Saka manor, which is located on the limestone coastal line, still witnesses the nostalgic descendants of the last owners of the estate, representatives of blue blood, who appear here from time to time. But everyone who comes here may be sure that they will be treated like nobles.
The estate complex in Saka is, of course, a legacy of the Baltic Germans, but no first-class restaurant, luxurious ballroom, suite rooms furnished in the style of the epoch, wellness SPA or exceptionally well-groomed park area would be possible here if the current owner Tõnis Kaasik did not suffice for the glory of the former estate which used to be on the verge of complete destruction.
For ten years – to touristic attraction
In Soviet times, the estate was managed by border guards, who left the ruined mansion and neglected park. In 2001, Tõnis Kaasik bought a manor that was standing in ruins and over 10 years rebuilt it into a touristic attraction.
The heart of the estate and its surroundings are in perfect order, as evidenced by the two Presidential awards granted for a beautiful home. At the same time, all Estonian presidents of the period of restored independence stayed in Saka. The manor house, aged a century and a half, built in the modern style, also accommodates a Suite of the Head of State. The furniture was imported from England, and even the beds and wardrobe, with their rich wooden decorations, are a worthy sight in themselves.
Saka manor is not the native nest of Tõnis Kaasik, but it is, undoubtedly, the work of his life. There is a well-known story about the geographer, conservationist and former Minister of the environment who first came to Saka as a student when he was writing a research paper on the waterfalls of Northern Estonia. Photographing the Saka cascades ended with the young man being arrested by border guards. He finished his thesis with the words: „Saka deserves to be better off.“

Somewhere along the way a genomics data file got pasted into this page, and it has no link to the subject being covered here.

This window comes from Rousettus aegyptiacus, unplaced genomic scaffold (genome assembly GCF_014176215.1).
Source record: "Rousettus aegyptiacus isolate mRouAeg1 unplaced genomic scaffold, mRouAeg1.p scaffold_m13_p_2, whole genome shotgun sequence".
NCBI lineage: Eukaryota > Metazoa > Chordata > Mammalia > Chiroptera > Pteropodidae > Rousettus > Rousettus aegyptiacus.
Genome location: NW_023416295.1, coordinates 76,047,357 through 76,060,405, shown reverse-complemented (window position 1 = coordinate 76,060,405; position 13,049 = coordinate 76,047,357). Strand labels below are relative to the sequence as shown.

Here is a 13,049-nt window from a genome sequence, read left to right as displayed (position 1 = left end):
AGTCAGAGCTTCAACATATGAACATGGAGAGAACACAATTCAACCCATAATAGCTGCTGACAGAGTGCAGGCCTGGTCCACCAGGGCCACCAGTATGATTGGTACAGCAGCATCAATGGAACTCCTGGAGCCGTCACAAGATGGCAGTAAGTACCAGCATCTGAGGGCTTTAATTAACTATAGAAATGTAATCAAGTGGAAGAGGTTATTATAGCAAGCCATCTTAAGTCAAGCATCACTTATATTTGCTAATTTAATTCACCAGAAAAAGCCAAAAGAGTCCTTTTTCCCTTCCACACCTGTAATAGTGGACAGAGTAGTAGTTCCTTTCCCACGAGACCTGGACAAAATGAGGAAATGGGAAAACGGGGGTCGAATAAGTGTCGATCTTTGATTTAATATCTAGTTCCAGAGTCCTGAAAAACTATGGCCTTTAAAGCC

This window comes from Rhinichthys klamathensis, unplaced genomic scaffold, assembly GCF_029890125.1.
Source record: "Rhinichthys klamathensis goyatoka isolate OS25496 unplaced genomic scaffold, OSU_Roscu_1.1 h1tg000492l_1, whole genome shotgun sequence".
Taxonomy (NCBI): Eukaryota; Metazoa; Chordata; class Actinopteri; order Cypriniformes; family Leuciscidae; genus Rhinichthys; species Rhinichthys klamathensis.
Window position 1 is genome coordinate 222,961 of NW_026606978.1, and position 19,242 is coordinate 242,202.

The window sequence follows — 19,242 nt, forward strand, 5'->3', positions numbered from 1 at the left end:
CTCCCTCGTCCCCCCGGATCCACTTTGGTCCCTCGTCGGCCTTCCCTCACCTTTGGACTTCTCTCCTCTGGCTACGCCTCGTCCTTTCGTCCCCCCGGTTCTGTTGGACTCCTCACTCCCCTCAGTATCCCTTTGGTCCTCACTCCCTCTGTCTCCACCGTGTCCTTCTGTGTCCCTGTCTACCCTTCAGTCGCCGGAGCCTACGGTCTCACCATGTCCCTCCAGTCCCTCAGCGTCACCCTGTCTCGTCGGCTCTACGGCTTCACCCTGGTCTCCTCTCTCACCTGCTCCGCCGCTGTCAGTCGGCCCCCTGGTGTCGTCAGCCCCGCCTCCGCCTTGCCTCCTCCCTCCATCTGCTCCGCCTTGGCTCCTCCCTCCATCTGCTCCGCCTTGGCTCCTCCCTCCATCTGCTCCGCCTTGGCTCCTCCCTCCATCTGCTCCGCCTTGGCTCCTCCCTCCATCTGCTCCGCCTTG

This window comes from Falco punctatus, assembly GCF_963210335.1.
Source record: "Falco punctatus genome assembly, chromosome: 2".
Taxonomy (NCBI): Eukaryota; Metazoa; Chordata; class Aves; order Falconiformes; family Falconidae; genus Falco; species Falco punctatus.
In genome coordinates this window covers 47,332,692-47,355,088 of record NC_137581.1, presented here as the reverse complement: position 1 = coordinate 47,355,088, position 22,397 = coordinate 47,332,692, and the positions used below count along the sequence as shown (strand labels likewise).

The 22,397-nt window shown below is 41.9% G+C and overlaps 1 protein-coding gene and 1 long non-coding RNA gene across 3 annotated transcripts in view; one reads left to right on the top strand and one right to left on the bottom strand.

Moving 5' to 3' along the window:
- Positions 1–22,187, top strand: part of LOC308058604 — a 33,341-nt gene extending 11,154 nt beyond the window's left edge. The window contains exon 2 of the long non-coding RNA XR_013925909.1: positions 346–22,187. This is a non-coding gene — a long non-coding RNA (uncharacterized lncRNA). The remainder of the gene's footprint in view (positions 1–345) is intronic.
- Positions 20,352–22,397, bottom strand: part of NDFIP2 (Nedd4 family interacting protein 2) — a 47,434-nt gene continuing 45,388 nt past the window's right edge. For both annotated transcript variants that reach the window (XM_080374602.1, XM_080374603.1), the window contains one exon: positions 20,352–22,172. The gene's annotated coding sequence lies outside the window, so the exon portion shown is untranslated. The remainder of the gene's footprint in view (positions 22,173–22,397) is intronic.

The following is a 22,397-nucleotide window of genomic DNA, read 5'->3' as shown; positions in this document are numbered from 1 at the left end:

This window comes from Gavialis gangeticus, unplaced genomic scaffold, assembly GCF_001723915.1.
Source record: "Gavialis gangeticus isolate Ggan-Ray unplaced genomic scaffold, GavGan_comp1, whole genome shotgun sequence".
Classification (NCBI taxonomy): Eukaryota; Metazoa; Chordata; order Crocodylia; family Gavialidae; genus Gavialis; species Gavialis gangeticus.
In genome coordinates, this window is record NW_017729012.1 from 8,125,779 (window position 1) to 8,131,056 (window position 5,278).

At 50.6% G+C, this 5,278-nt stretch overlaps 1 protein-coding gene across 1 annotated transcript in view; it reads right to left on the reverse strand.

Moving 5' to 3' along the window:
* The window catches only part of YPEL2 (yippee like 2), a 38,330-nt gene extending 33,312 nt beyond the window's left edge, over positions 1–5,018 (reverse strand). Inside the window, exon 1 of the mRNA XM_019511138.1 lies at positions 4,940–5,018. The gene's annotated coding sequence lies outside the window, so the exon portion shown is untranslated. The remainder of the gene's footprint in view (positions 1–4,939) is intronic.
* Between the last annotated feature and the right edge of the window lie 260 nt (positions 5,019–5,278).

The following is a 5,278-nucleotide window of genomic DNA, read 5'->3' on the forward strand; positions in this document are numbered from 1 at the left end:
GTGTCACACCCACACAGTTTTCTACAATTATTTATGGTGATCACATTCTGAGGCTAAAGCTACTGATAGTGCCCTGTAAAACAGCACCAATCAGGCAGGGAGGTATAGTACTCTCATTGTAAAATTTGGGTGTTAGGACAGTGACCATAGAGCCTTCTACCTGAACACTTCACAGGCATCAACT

Tõnis Kaasik kept his word. As Saka is a place full of powerful wonders which come together there: the limestone coast as a natural value and the estate as a cultural value.
At the same time, the owner of the estate also put former military facilities in order: the border searchlight tower became a marine tower with conference rooms, the army warehouse – turned to a camping house along with public toilets and showers for travelers with caravans. A stage for singing has been built in a former rubble quarry that was used as a garbage dump. It has become a favorite cite for summer concerts and performances.
An integral part of the estate ensemble is a park area with century-old trees, paths and swings, where the surroundings are enlivened by pavilions and gazebos with columns. The owner of the estate put his heart in an open-air exhibition that introduces the Baltic Klint. It is called the ’Road of time’, consists of stone placers the size of a boulder and gives a cross-section of the Geology of Estonia.
The best-known county nature guide Enn Käiss loves to ask one question here: what is it there, on the field and mostly next to the nature conservation sign? A boulder. And why is it a boulder? Because this is the first Finnish humanitarian aid that arrived 5,000 years before the Estonians themselves.
The manor has been in Saka for almost 400 years and was built after the King Gustav II Adolf of Sweden donated the land there to Jürgen Leslie from Scotland. Leslie was the mayor of Narva for over twenty years, but lived mainly on his premises in Saka. The last owners of the manor, Löwis of Menars, also had Scottish roots and left Estonia on November 2, 1939.